We proceeded to the delivery room and I labored in all the ways one does — on a ball, standing, holding Mike’s shoulders and leaning, walking around, the works. Each contraction approached like a bell curve, slow to start, peaking, then slowing backing away. I told Mike this was night-and-day different from laboring on Pitocin during my induction with the twins. It was drastically easier to manage, way less pain, and I could totally cope. I had to admit it became progressively more painful, and I must have expressed as much because he started to ask me to order the epidural.
I told him I was fine, and I wanted to see how far I could go, and I did for another half hour or so, but then things became much more intense and I told the nurse I was ready for help. She called the anesthesiologist and reported back to me that the one on-site was in a c-section and she’d paged someone on call.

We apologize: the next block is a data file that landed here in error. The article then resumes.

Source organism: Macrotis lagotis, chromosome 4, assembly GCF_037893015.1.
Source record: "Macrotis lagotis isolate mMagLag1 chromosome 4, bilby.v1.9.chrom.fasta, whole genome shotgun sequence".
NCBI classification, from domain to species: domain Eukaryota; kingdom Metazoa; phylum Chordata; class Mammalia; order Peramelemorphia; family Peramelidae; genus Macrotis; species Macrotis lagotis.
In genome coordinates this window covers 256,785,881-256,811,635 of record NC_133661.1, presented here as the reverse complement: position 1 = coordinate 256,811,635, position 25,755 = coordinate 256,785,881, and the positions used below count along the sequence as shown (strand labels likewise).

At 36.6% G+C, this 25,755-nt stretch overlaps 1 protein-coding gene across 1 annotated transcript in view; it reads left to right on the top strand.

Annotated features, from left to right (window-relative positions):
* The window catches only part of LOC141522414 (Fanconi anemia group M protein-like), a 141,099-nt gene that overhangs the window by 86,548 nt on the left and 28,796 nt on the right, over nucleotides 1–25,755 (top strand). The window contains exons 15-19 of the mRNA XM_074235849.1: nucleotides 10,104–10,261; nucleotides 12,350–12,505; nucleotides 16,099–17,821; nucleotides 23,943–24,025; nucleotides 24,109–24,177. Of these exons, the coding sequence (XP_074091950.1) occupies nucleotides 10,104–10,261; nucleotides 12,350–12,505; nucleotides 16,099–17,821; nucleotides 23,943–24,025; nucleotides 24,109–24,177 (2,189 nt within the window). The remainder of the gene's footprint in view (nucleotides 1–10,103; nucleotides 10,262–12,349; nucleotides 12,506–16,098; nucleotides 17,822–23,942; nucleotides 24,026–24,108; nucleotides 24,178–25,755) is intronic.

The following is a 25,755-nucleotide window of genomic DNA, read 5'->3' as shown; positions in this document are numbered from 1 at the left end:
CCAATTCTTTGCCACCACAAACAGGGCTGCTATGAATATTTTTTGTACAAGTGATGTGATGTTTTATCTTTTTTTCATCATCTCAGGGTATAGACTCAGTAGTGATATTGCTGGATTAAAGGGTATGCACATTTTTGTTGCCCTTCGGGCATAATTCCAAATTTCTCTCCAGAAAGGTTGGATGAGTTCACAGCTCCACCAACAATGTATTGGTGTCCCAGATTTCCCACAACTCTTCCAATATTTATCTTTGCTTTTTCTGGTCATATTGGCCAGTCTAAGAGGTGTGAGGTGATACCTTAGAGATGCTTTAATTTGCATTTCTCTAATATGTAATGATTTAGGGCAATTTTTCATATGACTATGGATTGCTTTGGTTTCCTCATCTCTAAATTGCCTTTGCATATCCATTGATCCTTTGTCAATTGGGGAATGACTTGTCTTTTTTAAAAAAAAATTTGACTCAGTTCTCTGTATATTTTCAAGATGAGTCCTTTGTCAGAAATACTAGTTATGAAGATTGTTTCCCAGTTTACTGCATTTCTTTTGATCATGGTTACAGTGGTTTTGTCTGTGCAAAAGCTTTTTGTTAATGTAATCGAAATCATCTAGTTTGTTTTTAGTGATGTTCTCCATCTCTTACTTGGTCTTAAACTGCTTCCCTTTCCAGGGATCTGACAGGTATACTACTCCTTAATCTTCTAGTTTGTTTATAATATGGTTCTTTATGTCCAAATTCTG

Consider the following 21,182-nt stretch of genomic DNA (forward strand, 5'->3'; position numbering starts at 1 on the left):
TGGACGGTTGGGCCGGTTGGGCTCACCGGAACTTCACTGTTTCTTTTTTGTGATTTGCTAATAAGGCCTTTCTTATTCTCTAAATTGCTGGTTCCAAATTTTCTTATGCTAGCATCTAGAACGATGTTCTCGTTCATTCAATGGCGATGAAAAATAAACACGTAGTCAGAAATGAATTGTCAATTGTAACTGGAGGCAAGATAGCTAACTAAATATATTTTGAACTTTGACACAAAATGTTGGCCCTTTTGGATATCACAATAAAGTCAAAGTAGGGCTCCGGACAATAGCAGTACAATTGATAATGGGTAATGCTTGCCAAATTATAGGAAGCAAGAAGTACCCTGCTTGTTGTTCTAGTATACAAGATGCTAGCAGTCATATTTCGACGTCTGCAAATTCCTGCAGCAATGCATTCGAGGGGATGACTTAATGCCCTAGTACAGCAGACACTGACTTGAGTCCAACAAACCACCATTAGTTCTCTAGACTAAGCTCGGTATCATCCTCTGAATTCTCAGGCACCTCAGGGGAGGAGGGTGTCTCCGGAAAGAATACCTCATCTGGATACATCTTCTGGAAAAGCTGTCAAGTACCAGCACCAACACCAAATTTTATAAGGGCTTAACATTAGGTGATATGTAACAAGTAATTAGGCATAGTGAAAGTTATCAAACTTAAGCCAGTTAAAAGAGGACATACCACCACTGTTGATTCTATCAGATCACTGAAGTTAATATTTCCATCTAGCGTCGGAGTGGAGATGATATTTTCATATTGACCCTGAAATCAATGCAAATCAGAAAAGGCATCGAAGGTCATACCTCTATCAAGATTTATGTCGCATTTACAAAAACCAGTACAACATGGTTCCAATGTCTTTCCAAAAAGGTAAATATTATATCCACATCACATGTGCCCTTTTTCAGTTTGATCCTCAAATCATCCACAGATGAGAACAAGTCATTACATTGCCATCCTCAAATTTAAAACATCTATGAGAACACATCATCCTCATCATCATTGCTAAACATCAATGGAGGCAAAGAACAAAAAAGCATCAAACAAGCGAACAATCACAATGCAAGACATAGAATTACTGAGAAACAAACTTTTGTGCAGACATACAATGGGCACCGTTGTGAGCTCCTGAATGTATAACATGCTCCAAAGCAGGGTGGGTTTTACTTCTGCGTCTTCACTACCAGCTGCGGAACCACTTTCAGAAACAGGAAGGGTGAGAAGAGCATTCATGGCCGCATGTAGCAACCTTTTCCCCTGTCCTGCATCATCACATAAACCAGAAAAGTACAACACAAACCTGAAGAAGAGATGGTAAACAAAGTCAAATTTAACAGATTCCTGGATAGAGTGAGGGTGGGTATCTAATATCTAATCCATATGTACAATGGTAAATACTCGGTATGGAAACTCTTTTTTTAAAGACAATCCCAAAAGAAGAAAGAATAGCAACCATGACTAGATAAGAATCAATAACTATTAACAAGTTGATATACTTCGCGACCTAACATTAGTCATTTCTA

“One!? There is only one for all of the women here? How is that possible? How is that responsible?” I gasped.
“Well it’s the weekend,” she replied, like that made any sense.
I knew I was crossing into the ugly side of my personality, but I was in labor and didn’t care. “Oh, because women only have babies Monday through Friday? Incredibly logical.”
She sort of glared at me. I sort of glared back, and then I contracted.
Just before the glorious anesthesiologist arrived at 11:40AM, they checked me again and I was at eight centimeters, which made me feel like superwoman. I had only made it to four with the twins before needing help, and though there is no shame in that, Competitive Abby wanted to better her score. You know, for those non-existent awards handed out at the end of each delivery.
The drugs worked like a dream and I took a little nap from 12:30 to 1:30PM. My mom had arrived by this point and she and Mike hung out while I dozed in medicated bliss.
At 3PM they checked me again and I was a full ten, ready to rock. And so the pushing began. My old friend! Oh wait, my foe. I always mix those two up.
For Part Two, click here.